We have a new dog in the family now. Frankie joined us two days ago; she’s part shepherd and part something (or several somethings), eight weeks old and doing the standard cycle of full speed ahead, crash for a few hours, repeat. Razor teeth, no bladder control to speak of, and still a little scared of all the new sights, smells, and sounds, not to mention the two adult cats who are not thrilled at sharing what they thought was their space by divine right. No fights so far, just wary circles and uncertain boundaries. We’re all still getting used to each other. I’m sitting here now thinking about Frankie and all the other pets my wife and I have had in our years together.

A little over 40 years ago I spent quite a few days on our property clearing brush from the site of what is still our home, and letting our two Labs run. I wasn’t worried; we were off the paved road and backed up to House Mountain, so there was all kinds of room. One afternoon, I hadn’t seen them for a little while when a pickup truck pulled into the clearing and a man got out. He motioned me over and pointed to the bed of his truck, where a dead turkey was lying. “Your dogs chased her down,” he said, and paused. “She was settin’ a nest, too.”

I stammered something about how sorry I was and how of course I’d pay for the turkey and chicks, and he interrupted me. “No need,” he said, “just keep your dogs up from here on in.” I nodded, knowing from being raised in the country that you don’t insult a man by offering him money after he’s declared the matter closed. He got back in his truck and left. He didn’t want my money; he wanted to know if I was going to be a good neighbor. Sort of a test, I guess, looking back on it now. After that we only let our dogs run one at a time, because we knew neither one would go far without the other one, and that worked out well. The only other problem we had from those two was once when Tasha got out and came back with a chicken in her mouth. She must have carried it a quarter mile or more, and that was the most terrified chicken I have ever seen.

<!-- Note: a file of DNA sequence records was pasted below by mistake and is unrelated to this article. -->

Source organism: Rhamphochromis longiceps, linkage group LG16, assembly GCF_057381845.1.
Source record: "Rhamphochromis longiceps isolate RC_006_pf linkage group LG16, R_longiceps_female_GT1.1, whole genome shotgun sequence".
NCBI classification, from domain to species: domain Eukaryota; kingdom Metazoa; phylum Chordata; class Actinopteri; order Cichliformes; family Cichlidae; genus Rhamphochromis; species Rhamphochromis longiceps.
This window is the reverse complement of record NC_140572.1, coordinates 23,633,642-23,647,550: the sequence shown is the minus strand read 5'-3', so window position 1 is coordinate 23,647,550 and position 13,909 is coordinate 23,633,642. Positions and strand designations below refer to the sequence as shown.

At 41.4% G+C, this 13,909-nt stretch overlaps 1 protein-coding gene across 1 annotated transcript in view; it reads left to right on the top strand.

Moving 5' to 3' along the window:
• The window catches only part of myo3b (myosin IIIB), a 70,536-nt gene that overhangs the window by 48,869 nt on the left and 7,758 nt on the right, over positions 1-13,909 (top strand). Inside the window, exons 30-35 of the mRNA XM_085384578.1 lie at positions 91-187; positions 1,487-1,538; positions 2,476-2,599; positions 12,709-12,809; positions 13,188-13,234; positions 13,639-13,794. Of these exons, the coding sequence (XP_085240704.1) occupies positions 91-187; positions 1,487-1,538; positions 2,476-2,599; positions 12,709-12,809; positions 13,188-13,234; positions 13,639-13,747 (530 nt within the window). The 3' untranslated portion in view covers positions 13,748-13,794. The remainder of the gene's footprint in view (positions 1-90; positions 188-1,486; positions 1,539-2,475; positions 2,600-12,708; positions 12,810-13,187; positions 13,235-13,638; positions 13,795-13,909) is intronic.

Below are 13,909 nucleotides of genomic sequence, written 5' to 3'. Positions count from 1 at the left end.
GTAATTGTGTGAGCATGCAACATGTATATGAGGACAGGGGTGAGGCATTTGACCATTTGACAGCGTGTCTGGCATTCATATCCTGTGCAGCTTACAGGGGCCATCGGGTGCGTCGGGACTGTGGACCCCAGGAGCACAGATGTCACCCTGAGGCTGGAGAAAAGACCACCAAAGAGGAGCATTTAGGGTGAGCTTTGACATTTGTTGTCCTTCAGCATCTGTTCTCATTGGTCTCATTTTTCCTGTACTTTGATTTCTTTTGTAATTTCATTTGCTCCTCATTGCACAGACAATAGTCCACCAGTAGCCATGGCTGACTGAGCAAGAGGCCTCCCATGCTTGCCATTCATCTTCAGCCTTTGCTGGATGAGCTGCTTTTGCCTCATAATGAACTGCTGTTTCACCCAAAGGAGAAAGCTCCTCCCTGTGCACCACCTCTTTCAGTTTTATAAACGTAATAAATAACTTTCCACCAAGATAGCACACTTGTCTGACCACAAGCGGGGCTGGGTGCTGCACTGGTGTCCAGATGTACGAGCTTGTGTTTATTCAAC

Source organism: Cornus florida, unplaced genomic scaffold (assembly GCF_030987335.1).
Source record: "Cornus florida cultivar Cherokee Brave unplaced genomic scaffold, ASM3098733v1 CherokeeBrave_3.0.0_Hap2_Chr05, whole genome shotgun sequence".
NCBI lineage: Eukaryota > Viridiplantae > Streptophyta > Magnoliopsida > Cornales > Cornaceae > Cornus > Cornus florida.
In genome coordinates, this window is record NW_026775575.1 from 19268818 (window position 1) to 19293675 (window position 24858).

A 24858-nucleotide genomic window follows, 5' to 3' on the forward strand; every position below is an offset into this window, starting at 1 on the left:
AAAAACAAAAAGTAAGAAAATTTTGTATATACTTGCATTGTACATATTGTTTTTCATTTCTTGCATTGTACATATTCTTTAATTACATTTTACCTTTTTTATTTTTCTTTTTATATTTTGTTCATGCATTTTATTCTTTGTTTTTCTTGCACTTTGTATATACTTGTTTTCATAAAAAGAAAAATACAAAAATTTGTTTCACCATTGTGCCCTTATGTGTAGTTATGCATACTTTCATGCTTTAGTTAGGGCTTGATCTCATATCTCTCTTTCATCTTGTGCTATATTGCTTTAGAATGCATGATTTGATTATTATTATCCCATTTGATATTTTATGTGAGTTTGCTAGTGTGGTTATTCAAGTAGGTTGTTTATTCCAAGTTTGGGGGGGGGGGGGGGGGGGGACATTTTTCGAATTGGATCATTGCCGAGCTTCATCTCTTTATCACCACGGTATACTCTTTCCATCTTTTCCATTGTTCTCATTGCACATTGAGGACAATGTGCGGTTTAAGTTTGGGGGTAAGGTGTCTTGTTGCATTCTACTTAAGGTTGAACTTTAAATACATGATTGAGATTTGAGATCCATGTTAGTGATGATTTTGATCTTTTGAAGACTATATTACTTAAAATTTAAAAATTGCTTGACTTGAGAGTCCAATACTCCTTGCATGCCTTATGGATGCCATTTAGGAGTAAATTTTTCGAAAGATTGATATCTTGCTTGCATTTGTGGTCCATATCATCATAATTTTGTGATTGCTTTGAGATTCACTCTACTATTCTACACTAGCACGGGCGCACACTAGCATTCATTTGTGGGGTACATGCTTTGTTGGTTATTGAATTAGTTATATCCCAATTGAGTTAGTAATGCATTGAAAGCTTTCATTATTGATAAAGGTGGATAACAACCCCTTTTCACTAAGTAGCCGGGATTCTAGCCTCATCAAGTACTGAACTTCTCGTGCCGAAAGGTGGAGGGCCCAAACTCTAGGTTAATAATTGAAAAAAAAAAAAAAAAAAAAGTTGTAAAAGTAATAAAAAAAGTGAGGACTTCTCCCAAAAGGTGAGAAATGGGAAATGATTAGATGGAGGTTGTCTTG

Counting Frankie, Suzanne and I have owned probably a dozen dogs and cats in our time together. The combination of living on a dead end gravel road, having a good vet, and making sure they’re well cared for has resulted in long lives for almost all of our animals. I’d like to think it’s been a good life for them, and they certainly have added something important to our lives. It’s been said that pets are good for you in many ways:  physical, mental, emotional, social, and spiritual. The added expense and time commitment required seems a very small price to pay for that level and variety of benefit.

Many thanks to Union County Humane Society for helping us find the newest member of our family.

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A career working with teenagers on the fringes of society has made me both sensitive to and appreciative of the complexities of character and the struggles, inner and outer, that we all wrestle with in one form or another. My writing emphasizes character development over action, and, as a lifelong Southerner, the rhythms and cadence of the Southeastern United States influence both my spoken and written voice.

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